Cartography (full stop)

The Commission web site has been a little quiet recently, largely because my main focus has been in the completion of a major new book. I’m delighted to announce that Cartography. (Cartography, period OR Cartography, full stop) was published on June 28th by Esri Press and is available from all good online retailers. While not an official ICA publication it does bear the ICA logo due to the support received from many ICA friends and colleagues during its preparation. It therefore represents one of the main outputs from Commission members for the current period 2016-2019.

Making maps has progressed from filling empty spaces with mythical creatures to trying to unravel the complexities in data to present meaning with clarity. Cartography. sets out to demystify the discipline and promote the idea that thinking is key. Approaching mapmaking by thinking about what you want your map to say, how to build something meaningful from visual ingredients, how people read the graphical signage, and what emotions you want to spark is the magic needed to make a better map.

Data and the tools to make maps have become ubiquitous and so many more people are making maps. Technology has made the mapmaking task fast, simple, and reproducible but thinking what the technology is actually doing helps you make a better map. It is almost incomprehensible to understand how maps were made even 20 years ago. Automation has played a huge role in design and production but in some ways it may have led to a lack of appreciation of what goes into making a good map. Making a map fast does not necessarily lead to a great map.

Cartography doesn’t need to be hard and whilst there’s plenty of what might be called rules, these are just guidelines developed from decades of practice and people working out what works and why. Maps should be objective and have scientific rigor but there’s plenty of scope for creativity. Any design-led field sits at the intersection of science and art, and learning some of the rules means you’ll know when best to break them.

A lot of thought and experience has gone into making this book. It encapsulates the wisdom of many people who have taught me and from whom I have learnt. What I have tried to achieve is a translation of cartography from a specialist domain to one that builds a bridge between cartographer and mapmaker. I’ve tried to make the subject practical and valuable, not only as a reminder to professionals but as a companion to all who need to make a great map. We’ve all been beginners somewhere along our journey, and we’re all amateurs at some things. As a cartographic professional, I hope this supports people in their own cartographic journeys.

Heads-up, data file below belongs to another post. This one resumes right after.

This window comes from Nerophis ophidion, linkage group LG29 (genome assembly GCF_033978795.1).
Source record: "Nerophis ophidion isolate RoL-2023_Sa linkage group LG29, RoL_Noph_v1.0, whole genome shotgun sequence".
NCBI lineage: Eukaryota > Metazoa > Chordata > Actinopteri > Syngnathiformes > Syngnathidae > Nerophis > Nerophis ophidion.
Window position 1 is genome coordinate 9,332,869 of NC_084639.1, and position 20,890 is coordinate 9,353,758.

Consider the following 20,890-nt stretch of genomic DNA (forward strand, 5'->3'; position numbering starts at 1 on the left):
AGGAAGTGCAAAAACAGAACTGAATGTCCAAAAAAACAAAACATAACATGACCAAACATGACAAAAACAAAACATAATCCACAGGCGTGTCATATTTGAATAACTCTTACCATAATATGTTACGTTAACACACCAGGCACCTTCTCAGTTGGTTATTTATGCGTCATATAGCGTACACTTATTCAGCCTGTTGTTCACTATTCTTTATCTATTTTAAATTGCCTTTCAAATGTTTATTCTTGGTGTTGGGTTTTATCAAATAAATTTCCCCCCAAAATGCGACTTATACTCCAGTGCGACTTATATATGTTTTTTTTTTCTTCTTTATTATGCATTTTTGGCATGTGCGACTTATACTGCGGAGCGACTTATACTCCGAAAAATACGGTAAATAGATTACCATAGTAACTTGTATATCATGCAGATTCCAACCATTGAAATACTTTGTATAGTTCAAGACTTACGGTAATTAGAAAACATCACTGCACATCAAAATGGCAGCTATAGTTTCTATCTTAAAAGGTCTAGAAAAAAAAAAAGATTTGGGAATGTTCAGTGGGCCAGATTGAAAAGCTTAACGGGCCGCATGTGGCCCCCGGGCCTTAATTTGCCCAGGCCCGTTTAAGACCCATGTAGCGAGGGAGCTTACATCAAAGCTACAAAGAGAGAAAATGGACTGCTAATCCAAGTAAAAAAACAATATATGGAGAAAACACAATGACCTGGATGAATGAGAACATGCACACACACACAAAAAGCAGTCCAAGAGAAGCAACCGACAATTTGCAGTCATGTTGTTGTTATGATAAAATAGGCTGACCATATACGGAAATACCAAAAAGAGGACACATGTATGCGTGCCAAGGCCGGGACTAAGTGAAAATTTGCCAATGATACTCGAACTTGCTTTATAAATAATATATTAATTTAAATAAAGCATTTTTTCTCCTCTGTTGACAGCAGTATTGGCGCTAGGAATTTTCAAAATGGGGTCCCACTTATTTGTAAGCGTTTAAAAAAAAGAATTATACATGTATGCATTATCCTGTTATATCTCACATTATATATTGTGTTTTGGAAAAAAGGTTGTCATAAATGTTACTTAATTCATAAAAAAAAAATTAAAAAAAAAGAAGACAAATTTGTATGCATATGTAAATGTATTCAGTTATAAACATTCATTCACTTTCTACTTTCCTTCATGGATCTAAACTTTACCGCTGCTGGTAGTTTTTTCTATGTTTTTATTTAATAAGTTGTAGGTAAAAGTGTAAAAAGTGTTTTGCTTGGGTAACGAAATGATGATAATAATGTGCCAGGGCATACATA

The book weighs in at 576 pages. There’s over 180,000 words, and 333 illustrations which mix classic and contemporary maps with original examples and illustrations. Over 100 organisations and individuals have contributed by giving permission for their work to be incorporated. Material is organized alphabetically, providing an accessible, encyclopedic approach rather than presented linearly as a traditional text book. The book, then, is a collection of not just my ideas but that of many, many experts in the wider cartographic, and allied fields. To that end, I believe it brings together the very brightest talent currently involved in both academic and commercial cartography to help me bring this book to life

The Bulletin of the Society of Cartographers has referred to it as a ‘game changing book’. Reviewer Christopher Wesson sums the book up: ‘What Kenneth Field has created here is a brilliant reference book on behalf of our field of cartography. Finally! A book that truly represents Cartography in 2018.’ But don’t take my word for it, you can read the review here. Once you’ve had a look, let me know what you think. I can be found on Twitter @kennethfield and I’m using the hashtag #cartographybook.

Cartography. Is available in softcover (ISBN: 9781589484399, 576 pages, US$94.99) and in hardcover (ISBN: 9781589485020, 576 pages, US$129.99). Both editions can be obtained from most online retailers worldwide. They are available for purchase at esri.com/series or by calling 1-800-447-9778. Outside the United States, visit esri.com/esripressorders for complete ordering options, or visit esri.com/distributors to contact your local Esri distributor. Interested retailers can contact Esri Press book distributor Ingram Publisher Services.

 

Some praise for the first edition:

“An Impressively creative and useful scholarly contribution.” – Mark Monmonier, author of How to Lie with Maps; Distinguished Professor of Geography, Syracuse University, NY.

“Read the book for pragmatic advice or to braden your horizon; for me, it did both.” – Menno-Jan Kraak, president of the International Cartographic Association (ICA); professor, University of Twente, Enschede, Netherlands; author of Mapping Time and coauthor of Cartography, Visualization of Geospatial Data.

“What Kenneth Field has created here is a brilliant reference book on behalf of our field of cartography. Finally! A book that truly represents Cartography in 2018.” – Christopher Wesson, The Bulletin of the Society of Cartographers.

“This beautifully designed book, meant to inspire and lead by creative exemplars, illuminates well-grounded cartographic concepts in a way that emboldens you to implement ideas onto maps.” – Patrick J. Kennelly, Ph.D., professor of geography, Long Island University, NY

“This book actually makes me think that I should teach cartography again, now that there is a decent text” (Assc. Prof. Bernie Jenny, Monash University, Australia)